Animated Map Shows Animal and Bird Migrations

The world is constantly changing, and every generation has its own problems to contend with. Our modern times certainly have their own issues, one of them being global warming and climate change. Climate change because of natural and man-made effects is impacting our world in many ways; from glaciers to ocean levels, human habitation to animal migrations, climate change is influencing our world in more ways than we can know now.

The environment of animals is being changed to the extent that some of them cannot live in the places they are naturally found. As these environments become less and less hospitable for different species, animals are being forced to migrate to new locations where they may or may not thrive. In many cases, human development has already blocked their way to other suitable environments.


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Scientists modelled animal migrations based on global climate change patterns and created a map that showed potential future migrations of different species in North, Central, and South America. They studied 2,903 different species of vertebrates in the Western hemisphere and mapped how they would be impacted based on future climate change projections. Some of the map’s data was using present-day information regarding how species have already begun to move, while other parts of the map are projections of where animals may move based on suitable climates near their existing migration routes.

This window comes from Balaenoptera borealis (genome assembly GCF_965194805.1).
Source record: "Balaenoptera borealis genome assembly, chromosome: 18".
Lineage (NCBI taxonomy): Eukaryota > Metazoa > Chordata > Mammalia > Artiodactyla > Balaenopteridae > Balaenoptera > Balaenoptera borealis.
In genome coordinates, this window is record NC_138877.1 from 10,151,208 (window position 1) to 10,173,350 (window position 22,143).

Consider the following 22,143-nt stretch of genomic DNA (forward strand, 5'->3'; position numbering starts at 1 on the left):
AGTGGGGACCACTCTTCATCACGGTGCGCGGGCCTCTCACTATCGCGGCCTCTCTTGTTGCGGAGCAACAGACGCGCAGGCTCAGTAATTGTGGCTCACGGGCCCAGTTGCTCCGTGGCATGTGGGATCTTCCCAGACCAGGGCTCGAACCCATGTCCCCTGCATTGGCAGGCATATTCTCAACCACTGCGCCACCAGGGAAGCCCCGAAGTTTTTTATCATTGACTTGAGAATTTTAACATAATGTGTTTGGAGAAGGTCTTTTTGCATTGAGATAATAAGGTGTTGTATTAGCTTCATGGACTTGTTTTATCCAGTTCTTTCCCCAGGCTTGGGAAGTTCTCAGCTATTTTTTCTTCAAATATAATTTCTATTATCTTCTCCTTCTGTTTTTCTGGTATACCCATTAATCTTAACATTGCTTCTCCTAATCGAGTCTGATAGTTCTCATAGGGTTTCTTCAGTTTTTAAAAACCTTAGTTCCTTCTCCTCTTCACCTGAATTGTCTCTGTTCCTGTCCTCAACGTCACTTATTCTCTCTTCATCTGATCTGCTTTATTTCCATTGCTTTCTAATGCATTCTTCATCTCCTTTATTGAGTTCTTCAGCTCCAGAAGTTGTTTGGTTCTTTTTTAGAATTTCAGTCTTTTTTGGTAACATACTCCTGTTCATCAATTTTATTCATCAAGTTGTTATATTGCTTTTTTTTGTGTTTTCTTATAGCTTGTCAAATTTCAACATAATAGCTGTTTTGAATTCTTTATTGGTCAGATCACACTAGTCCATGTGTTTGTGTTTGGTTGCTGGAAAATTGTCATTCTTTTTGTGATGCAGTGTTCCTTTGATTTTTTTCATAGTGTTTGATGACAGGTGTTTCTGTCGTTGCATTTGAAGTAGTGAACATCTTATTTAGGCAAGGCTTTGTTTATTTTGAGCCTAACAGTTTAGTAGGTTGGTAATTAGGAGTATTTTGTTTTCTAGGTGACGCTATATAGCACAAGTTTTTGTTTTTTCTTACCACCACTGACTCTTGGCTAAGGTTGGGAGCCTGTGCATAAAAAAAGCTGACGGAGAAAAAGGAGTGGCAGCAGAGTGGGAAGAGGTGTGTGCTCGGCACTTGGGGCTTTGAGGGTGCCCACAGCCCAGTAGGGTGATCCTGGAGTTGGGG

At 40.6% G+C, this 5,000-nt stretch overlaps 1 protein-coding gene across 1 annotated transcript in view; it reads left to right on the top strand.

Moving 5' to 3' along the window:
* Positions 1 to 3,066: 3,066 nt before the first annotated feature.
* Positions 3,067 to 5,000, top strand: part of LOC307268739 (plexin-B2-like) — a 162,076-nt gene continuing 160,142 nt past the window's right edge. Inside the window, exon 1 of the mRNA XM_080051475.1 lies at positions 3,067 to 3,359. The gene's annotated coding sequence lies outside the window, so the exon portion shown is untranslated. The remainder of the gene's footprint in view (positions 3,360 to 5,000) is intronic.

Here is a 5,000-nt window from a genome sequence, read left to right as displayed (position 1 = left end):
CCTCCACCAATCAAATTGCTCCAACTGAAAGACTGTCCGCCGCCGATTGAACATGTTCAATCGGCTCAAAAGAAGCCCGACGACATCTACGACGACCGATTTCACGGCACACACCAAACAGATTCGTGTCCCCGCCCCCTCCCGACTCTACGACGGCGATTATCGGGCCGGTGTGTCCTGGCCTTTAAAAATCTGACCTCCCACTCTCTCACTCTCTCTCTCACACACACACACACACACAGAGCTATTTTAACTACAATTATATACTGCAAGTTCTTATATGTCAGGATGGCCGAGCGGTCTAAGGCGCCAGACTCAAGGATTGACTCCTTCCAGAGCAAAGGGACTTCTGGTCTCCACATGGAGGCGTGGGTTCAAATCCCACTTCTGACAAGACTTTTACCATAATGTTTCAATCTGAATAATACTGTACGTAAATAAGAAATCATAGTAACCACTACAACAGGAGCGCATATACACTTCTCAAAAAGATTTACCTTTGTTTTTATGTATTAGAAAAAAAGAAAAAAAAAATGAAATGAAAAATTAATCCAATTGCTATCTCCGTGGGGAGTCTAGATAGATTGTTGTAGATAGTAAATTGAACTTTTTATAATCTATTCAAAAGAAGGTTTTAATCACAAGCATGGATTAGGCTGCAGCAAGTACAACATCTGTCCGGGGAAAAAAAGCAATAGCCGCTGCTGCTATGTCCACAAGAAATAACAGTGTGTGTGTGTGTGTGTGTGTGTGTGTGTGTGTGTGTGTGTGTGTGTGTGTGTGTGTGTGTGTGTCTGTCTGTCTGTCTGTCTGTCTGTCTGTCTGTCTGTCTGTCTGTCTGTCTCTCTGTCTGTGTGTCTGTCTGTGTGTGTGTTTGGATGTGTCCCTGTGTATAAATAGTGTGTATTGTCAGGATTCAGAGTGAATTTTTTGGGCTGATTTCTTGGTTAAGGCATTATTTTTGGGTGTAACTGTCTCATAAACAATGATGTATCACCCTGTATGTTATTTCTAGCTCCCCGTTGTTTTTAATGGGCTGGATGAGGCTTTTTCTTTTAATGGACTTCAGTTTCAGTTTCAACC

Screenshot from Migrations in Motion map.

Screenshot from Migrations in Motion map.

The map also uses data compiled by Chris Helm’s global wind map, which would assist with the migration of birds, bees, and other small creatures that migrate through the air. This data allowed the map to be expanded to multiple continents to show the worldwide spread of certain species. According to the animated map, there would be the most movement of species in the south eastern United States and south eastern Brazil.

The animated map can help scientists and conservationists detect how climate change is already affecting certain species of vertebrates in the Western hemisphere. They can also use the map to track where they think other species will move and how cities, human developments, and other man made factors will influence future species migrations. Modelling these developments with maps like this can help the future of animal conservation and allow researchers to plan for the protection of species in advance of their changes in environment.

Visit: Migrations in Motion – The Nature Conservancy

More: Migration in Motion: Visualizing Species Movements Due to Climate Change

One of the Longest Animal Migrations

Learn more about one long distance migrating species, the Rufu Red Knots which fly almost 20,000 miles per year:

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